Trever, I'm so glad I ran across your idea because it reminds me how important student voice is to our professional growth.  As teachers, reflection is a critical part of our growth, but I wonder how often we get authentic student feedback about our practice.  Last year when I was facilitating a professional development for social studies teachers, we unintentionally got to hear from a student about the strategies we were exploring, and it was powerful.   I held the PD event in a library after school at one of our high schools.  Once I began the PD, a student wandered over and sarcastically asked what we were doing, then sat down and said he wanted to participate after I told him we were going to be learning about reading strategies.  I told him it would be great if he joined us, thinking he would leave in a few minutes after he got bored.  He ended up staying for one and half hours of the two hour workshop, and actually raised his hand to apologize for having to leave so he could catch the city bus home.   It was such a gift to have him at our PD because he lent his perspective to what we were learning in our PD, which I've never thought to intentionally include before (outside of a quote or two from students included in a PowerPoint). His insight provided us useful feedback as we were exploring ways to help students access complex text and develop social studies literacy habits of mind.  What was incredible is that it felt like we broke a barrier with this student as we continued to ask him about his thoughts on the strategies we were learning and as he participated as an equal in our PD - we were all learners.  We all sincerely were interested in his perspective and what works with students.  This experience made me realize how valuable student voice is to our professional growth.   Your post reminded me to be more intentional in including students in our professional development, so we can all benefit.  I think you're right when you suggest it will help students become leaders in the classroom, and I think it will also facilitate students to be more metacognitive about their learning and how to problem solve.  Thanks for a great post!

Photo of Trever Reeh
Team

This is amazing!! Thanks for sharing!

Photo of Mahmoud ABDELRAHMAN
Team

@Trever Reeh Great idead! Do you think we can have the students build the personal branding details for their dream teacher? we can use something like "Tomorrow's headlines". If your teacher has done something extraordinary for which he has been interviewed, what would that be? by which newspaper and passing what obstacles. Teachers can then check which vision excites them the most, pick and further develop that. It then helps them build their plan for future brand, goals, tactics .. etc.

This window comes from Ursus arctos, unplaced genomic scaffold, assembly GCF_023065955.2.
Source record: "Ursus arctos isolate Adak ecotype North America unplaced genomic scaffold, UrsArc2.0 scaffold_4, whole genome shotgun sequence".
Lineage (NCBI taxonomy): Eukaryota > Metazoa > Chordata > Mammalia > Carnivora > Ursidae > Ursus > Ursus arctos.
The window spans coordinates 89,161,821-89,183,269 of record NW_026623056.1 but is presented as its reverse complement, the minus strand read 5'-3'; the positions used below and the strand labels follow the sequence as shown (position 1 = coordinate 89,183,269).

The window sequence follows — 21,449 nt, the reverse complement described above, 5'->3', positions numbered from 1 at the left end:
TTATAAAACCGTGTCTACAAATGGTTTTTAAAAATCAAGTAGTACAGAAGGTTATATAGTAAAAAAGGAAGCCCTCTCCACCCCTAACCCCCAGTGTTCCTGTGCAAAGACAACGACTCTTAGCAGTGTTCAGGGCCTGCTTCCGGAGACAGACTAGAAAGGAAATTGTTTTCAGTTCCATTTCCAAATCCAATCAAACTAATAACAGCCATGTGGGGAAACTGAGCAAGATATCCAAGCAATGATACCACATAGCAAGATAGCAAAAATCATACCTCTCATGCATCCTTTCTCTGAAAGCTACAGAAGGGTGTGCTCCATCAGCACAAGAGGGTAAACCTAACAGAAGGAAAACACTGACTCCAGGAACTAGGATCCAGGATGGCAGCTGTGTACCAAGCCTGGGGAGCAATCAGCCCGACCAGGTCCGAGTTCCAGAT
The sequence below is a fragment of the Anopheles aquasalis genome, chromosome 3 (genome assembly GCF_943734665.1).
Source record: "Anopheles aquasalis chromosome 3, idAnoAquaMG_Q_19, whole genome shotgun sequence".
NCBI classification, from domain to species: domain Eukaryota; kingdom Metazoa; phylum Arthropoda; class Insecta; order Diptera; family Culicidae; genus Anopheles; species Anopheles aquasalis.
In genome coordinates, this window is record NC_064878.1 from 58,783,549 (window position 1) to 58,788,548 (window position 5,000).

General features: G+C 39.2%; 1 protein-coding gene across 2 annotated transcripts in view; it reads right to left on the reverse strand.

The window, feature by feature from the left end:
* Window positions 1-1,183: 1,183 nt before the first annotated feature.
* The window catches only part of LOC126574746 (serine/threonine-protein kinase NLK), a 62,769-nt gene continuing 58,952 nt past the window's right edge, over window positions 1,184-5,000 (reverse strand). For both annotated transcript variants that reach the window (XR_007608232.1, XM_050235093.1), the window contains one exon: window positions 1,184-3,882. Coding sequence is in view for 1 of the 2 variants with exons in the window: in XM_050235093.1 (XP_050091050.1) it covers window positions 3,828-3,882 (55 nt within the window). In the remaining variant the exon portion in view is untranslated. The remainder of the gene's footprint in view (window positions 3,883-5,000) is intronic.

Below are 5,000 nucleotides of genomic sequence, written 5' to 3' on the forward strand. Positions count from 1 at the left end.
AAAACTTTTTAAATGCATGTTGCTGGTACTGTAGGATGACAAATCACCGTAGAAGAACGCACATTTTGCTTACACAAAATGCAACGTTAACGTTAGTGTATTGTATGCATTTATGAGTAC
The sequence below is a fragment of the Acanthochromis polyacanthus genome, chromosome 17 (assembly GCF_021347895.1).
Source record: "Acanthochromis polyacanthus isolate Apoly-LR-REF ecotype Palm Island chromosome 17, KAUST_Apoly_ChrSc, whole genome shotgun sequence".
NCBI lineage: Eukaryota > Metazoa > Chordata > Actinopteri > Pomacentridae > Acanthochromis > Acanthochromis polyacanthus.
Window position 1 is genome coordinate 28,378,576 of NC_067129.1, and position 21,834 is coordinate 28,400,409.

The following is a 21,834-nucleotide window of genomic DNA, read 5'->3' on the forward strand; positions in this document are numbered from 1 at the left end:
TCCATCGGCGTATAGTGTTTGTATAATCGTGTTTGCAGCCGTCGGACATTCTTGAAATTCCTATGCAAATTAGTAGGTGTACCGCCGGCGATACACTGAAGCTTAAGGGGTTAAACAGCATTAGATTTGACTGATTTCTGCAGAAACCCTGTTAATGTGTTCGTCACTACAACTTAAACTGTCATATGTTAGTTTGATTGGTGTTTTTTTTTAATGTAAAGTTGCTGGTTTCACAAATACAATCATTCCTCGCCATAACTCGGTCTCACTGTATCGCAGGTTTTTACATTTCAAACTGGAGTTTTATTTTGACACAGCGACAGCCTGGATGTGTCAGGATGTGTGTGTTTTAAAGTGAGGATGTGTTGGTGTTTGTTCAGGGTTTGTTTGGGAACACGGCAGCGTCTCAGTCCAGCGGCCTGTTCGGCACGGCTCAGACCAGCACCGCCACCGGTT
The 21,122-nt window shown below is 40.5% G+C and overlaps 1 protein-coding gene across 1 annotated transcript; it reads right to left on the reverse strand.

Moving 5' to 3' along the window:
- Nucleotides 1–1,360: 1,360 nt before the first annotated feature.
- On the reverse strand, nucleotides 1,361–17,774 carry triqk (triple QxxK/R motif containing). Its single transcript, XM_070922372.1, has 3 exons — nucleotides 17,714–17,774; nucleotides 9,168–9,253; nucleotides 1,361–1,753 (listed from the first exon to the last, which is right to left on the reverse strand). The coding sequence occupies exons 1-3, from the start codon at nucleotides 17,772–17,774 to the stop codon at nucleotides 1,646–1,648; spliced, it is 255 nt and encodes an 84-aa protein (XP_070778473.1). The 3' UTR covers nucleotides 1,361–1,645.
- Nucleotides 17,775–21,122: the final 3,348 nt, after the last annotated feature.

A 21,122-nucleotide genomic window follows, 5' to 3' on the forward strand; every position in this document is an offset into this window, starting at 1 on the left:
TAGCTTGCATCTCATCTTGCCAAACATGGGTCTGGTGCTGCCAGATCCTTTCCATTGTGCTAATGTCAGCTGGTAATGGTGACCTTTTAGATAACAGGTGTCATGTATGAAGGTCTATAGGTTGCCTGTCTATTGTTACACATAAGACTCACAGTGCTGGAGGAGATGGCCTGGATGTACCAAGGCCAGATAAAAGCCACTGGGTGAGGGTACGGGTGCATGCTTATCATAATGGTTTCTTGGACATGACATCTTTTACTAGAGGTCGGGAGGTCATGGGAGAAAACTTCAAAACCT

Photo of Trever Reeh
Team

That would be a great introduction activity to get students thinking about what they find valuable in a teacher.

We had a student panel of 4-5 students across grade levels and were asked questions like that.  We also included some of the goals we were working on during the year (i.e. learning goals.) 

We also had questions about who is your favorite teacher and why?
What are qualities of a teacher that you like?
If you could teach anything what would you want to teach?
What is one thing you wish your teachers knew?

Photo of Chris Good
Team

Love so much of this. There have been many explorations here to discover ways to find PD that is meaningful to Teachers - but isn't the most meaningful moment - that moment of teaching something meaningful to a student?

Imagine how powerful it would be to investigate and learn something new for no other reason than because someone asked us to teach it to them.

What if that learning process happened in the open - where student and teacher learn together. 

Photo of Trever Reeh
Team

Discussions in class only leads so far, having time to teach them things that aren't in the curriculum are just as important.  

Last year we started playing chess after school, because it was something that the students were interested in.  I played along with the students and all of us got better.  

Teachers need to be relevant and provide support for student learning in the classroom and out of the classroom.

Photo of Lisa Yokana
Team

Agree with all of this. I am a life long learner. I model that by bringing things in that I am not an expert with-like Arduinos. I bought one and am figuring out the coding part with a group of students. We find other kids who know, local mentors and watch a lot of videos!